Bees Everywhere Rejoice!

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In a major victory for bees, last week the Federal Court overturned the EPA’s approval of the insecticide sulfoxaflor – a neonictide insecticide with very harmful effects on many insects, including honeybees. Check out the story below!

In 2015, it seems that people have really started to sit up and take notice of the plight of bees. With the widespread decline in bee populations and the increase in colony collapse disorder, numerous scientists have become very worried about the impact of the loss of bees on our own human population. After all, bees provide the very valuable service of pollination for nearly all of the crops upon which we depend for survival.

While there are still many reasons why bees are still in danger, including dozens of other pesticides currently in use, there is no question that this is a step in the right direction.

Check out the article to find out more:

September 10, 2015 – Today, the Ninth Circuit Court of Appeals rejected U.S. EPA’s approval of the neonicotinoid insecticide “sulfoxaflor.” The Court concluded that EPA violated federal law when it approved sulfoxaflor without reliable studies regarding the impact that the insecticide would have on honeybee colonies. The Court vacated EPA’s approval, meaning that sulfoxaflor may not be used in the U.S. unless, and until, EPA obtains the necessary information regarding impacts to honeybees and re-approves the insecticide in accordance with law.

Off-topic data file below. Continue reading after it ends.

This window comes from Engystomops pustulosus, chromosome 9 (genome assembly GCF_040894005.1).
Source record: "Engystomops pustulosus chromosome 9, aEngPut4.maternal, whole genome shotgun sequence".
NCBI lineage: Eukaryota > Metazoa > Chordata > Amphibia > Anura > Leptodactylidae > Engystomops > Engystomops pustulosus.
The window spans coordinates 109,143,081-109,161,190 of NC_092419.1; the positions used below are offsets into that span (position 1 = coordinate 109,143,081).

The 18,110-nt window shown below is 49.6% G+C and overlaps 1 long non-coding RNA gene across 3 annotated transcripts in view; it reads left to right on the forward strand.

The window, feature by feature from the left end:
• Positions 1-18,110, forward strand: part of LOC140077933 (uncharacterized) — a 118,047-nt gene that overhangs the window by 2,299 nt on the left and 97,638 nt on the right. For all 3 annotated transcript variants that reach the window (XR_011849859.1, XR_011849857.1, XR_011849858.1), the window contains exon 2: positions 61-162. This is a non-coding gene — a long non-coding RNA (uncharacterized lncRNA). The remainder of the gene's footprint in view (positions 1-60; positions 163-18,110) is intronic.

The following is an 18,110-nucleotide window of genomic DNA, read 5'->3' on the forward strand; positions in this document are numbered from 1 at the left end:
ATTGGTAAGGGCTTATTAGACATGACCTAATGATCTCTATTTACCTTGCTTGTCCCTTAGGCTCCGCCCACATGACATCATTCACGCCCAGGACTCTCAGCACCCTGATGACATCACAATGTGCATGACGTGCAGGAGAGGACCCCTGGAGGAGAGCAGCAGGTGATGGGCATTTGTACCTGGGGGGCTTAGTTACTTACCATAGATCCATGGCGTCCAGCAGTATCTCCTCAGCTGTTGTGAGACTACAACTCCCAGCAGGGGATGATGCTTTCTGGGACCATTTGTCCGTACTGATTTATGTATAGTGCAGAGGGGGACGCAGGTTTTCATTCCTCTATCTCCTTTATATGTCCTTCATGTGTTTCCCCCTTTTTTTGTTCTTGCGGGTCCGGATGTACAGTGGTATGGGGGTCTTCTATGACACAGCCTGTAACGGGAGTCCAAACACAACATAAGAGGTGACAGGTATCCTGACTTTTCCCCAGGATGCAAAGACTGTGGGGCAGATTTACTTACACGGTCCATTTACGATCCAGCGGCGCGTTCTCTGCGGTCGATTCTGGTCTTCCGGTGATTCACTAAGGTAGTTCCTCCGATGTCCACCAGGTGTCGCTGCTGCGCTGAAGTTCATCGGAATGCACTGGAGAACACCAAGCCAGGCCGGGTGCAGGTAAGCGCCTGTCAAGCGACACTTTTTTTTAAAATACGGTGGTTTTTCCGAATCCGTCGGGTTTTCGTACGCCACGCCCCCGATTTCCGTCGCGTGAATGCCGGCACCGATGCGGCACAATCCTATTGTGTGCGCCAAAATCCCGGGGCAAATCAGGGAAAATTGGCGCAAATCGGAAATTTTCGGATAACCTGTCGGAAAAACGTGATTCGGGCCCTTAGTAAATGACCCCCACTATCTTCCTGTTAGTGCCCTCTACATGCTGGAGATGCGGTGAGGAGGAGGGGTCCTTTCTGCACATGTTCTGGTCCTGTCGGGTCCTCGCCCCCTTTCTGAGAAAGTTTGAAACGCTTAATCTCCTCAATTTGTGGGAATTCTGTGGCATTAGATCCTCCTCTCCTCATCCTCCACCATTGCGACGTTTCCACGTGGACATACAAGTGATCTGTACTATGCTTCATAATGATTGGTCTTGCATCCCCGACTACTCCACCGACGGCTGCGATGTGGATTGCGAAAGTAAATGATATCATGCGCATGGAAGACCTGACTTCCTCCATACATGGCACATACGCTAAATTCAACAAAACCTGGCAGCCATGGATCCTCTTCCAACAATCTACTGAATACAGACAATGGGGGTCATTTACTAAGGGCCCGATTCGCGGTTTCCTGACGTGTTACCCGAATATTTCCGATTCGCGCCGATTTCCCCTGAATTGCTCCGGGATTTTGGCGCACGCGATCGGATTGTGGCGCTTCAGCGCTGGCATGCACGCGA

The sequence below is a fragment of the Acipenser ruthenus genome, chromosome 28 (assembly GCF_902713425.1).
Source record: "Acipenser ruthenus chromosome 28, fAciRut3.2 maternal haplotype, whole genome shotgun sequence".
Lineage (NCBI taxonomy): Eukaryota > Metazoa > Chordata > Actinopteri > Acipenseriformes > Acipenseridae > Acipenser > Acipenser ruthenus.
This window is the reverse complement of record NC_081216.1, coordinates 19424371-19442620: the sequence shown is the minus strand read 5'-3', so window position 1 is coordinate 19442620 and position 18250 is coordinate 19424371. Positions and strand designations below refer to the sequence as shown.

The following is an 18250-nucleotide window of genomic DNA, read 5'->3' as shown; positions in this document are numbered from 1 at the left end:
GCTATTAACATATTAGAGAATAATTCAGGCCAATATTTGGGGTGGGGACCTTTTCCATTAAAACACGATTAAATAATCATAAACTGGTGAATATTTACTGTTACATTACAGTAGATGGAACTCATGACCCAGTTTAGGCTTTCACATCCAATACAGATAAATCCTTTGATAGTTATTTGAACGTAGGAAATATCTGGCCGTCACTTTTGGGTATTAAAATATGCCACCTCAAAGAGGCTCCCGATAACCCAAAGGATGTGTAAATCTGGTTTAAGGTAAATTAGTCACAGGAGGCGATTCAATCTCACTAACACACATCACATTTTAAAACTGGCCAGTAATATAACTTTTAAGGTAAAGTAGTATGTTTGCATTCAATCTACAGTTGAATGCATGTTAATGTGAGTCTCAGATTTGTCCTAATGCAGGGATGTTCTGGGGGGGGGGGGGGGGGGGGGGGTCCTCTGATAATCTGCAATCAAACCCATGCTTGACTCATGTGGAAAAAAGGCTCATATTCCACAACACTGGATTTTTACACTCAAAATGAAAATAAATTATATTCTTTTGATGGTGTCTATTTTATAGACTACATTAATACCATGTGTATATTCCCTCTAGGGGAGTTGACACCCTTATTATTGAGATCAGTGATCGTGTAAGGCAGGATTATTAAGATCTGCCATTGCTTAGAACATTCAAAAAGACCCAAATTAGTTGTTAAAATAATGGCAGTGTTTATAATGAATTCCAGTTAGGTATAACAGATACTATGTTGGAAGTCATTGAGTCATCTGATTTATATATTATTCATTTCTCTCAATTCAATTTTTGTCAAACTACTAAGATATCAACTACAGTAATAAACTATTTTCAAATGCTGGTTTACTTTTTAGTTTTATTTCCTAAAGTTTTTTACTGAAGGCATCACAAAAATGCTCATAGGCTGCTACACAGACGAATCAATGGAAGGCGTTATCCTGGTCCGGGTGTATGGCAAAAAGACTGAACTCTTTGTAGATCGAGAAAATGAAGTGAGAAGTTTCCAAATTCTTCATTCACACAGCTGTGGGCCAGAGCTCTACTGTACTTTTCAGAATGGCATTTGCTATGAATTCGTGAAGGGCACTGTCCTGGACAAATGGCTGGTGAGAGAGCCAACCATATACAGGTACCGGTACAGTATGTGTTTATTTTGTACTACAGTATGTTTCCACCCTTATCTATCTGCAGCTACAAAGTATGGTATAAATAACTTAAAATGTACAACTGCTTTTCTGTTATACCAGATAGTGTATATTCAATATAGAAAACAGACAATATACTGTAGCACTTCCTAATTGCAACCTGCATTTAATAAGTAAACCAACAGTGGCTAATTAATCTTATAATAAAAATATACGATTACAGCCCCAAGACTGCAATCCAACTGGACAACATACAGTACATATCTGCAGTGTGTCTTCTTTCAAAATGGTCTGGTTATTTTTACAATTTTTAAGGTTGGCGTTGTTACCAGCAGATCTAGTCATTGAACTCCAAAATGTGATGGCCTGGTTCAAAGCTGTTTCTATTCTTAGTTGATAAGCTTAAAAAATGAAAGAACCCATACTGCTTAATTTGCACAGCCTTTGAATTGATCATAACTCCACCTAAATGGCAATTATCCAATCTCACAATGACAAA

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The Court did state Sulfoxaflor is a subclass of neonicotinoids. With the findings in this case, EPA may be encouraged to re-examine other unconditional registrations for possible flawed and limited data.

BACKGROUND

One in every three bites of food depends on bees for pollination, and the annual value of pollination services worldwide are estimated at over $125 billion.

In the United States, pollination contributes $20–$30 billion in agricultural production annually….

A growing body of independent science links a class of pesticides called neonicotinoids (neonics) to bee declines, both alone and in combination with other factors like disease and malnutrition. Twenty-nine independent scientists conducted a global review of 800 independent studies and found overwhelming evidence of pesticides linked to bee declines.

See the news story at EarthJustice.org

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